Music Director of the Rochester Oratorio Society from 1945 to 1986
In December 1945, Theodore Hollenbach, a young choral conductor with a master’s degree from Eastman School of Music, raised his baton for the first time to conduct the Rochester Oratorio Society in Handel’s Messiah. Mr. Hollenbach had been conducting a chorus of Taylor Instruments employees. Some of his singers proposed that the group become a true community chorus and invited Mr. Hollenbach to become its conductor. He immediately accepted the challenge and led 300 singers in that first concert on Dec. 30, 1945.
Born in Brooklyn, the son of a Methodist minister, Mr. Hollenbach grew up in Lawrence, Massachusetts. He attended Houghton College before entering Eastman School. His career was influenced by a period of study with internationally-renowned conductor Pierre Monteux.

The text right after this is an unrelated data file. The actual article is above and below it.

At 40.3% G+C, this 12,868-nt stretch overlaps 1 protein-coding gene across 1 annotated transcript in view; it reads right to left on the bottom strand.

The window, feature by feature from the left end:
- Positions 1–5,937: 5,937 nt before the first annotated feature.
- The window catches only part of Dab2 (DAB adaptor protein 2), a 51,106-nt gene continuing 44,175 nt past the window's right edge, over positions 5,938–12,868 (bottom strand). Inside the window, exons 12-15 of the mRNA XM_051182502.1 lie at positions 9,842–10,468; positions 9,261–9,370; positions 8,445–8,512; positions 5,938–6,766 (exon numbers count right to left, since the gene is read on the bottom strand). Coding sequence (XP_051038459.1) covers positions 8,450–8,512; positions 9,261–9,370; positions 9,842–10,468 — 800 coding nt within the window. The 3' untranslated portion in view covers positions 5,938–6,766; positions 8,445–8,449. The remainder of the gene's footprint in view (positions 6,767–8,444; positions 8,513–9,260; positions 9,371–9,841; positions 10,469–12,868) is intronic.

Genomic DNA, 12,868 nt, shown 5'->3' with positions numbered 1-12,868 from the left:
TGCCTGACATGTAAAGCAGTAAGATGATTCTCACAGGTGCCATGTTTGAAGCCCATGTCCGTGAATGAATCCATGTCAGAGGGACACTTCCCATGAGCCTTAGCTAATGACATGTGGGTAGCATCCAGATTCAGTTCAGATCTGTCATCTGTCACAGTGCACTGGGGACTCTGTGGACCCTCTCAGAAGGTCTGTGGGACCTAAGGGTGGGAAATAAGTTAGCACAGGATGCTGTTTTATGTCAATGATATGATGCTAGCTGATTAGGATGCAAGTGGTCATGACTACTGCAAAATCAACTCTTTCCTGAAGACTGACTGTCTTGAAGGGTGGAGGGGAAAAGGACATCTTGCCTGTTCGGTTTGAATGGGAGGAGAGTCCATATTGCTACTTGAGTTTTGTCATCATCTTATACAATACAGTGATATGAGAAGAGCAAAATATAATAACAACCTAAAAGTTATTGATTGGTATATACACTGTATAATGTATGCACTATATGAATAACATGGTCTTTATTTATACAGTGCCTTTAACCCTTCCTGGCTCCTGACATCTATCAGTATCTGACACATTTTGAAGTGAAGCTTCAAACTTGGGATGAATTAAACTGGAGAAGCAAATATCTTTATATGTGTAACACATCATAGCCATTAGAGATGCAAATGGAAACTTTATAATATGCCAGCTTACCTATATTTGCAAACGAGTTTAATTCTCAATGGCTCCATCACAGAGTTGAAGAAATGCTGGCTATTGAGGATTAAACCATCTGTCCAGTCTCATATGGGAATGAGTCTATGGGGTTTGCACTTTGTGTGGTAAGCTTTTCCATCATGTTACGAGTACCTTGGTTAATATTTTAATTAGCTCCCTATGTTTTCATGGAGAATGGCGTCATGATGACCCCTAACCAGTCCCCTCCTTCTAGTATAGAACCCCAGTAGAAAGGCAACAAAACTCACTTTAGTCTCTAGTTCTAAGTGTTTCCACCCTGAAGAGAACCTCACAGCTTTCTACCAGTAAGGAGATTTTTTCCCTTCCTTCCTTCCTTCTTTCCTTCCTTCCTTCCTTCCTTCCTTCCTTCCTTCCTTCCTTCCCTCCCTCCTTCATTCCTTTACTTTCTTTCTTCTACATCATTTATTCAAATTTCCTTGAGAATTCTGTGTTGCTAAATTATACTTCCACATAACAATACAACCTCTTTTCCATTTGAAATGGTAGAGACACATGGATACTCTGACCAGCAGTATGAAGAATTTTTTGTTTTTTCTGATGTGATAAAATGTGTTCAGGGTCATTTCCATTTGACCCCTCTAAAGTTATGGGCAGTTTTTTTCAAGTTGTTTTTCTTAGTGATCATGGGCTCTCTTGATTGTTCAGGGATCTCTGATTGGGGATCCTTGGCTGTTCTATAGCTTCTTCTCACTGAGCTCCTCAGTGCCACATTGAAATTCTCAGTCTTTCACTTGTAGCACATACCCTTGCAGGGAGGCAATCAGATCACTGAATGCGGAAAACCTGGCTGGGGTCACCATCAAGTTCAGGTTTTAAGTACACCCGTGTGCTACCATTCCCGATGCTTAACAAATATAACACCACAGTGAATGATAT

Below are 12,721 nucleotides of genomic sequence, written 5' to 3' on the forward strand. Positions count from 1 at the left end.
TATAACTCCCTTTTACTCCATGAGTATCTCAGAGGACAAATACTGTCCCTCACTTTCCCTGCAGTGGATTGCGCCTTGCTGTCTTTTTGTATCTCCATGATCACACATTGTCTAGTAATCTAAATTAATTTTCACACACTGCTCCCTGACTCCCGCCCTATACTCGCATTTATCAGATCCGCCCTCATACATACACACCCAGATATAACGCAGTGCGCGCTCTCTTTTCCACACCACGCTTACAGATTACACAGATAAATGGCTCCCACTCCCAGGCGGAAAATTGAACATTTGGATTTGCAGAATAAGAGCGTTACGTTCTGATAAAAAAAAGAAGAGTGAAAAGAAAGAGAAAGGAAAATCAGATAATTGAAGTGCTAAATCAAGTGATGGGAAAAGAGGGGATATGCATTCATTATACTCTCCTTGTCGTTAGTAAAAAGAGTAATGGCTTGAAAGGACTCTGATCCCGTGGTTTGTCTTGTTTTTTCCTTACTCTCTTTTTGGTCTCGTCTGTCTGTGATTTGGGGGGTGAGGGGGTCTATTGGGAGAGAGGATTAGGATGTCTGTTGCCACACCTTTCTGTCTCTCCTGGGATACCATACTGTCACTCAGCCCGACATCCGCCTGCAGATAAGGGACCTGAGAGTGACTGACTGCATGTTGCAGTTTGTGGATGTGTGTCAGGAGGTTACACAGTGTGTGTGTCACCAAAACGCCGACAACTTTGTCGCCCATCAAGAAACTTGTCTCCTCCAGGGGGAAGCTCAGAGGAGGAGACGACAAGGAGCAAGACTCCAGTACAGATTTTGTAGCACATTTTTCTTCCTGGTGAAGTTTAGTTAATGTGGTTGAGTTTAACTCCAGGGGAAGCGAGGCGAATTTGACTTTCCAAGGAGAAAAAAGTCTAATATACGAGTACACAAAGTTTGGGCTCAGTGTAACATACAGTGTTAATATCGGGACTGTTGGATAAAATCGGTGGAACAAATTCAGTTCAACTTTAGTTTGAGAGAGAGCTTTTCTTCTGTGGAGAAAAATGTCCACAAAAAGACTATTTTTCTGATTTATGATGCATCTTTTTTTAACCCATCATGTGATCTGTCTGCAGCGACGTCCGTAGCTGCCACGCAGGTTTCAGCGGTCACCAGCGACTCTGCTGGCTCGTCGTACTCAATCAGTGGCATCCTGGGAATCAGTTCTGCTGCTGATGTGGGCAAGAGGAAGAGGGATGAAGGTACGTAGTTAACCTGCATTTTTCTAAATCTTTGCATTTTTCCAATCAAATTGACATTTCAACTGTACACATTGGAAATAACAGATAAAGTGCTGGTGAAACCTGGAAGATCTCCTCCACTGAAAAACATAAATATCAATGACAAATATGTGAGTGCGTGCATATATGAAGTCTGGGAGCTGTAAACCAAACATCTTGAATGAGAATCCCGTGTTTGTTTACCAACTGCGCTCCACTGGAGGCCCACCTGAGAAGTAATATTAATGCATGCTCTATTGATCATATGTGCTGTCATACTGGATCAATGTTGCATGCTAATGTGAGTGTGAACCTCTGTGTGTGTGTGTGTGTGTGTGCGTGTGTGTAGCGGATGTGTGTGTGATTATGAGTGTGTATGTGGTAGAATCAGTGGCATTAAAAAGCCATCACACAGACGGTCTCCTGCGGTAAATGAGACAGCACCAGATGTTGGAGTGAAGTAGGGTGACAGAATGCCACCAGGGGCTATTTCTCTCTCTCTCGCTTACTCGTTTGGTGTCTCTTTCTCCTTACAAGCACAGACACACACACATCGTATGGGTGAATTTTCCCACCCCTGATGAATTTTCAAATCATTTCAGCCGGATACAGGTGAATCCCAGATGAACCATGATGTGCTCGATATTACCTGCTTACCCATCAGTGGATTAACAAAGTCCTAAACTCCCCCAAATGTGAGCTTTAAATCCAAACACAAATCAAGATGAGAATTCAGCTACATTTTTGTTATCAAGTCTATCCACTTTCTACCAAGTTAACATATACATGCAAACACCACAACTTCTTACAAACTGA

In the summer of 1981, at the invitation of the European Symposium of Choral Masterworks, Mr. Hollenbach led L’Orchestre Lamoreux of Paris and singers from his own group, the Choral Arts Society of Washington, D.C., the Mendelssohn Club of Philadelphia and soloists in a highly acclaimed performance of Rossini’s Stabet Mater in the Cathedral of Notre Dame in Paris. In 1983 he conducted members of his society and others from the United States and Europe, including the Hamburg Singakademie, in the Verdi Requiem in Verona, Italy. Maestro Hollenbach was a recipient of the Mahler-Bruckner Society’s Mahler Medal. His recording of the Berlioz Requiem with the Oratorio Society was praised by High Fidelity magazine as a performance of great power and conviction.
In addition to directing the Rochester Oratorio Society for 40 years, Hollenbach was for over 30 years the organist and choirmaster for the Third Presbyterian Church in Rochester; was director of the annual Bach Festival for 30 years; and served as conductor of the Corning, NY Philharmonic Orchestra and Chorus.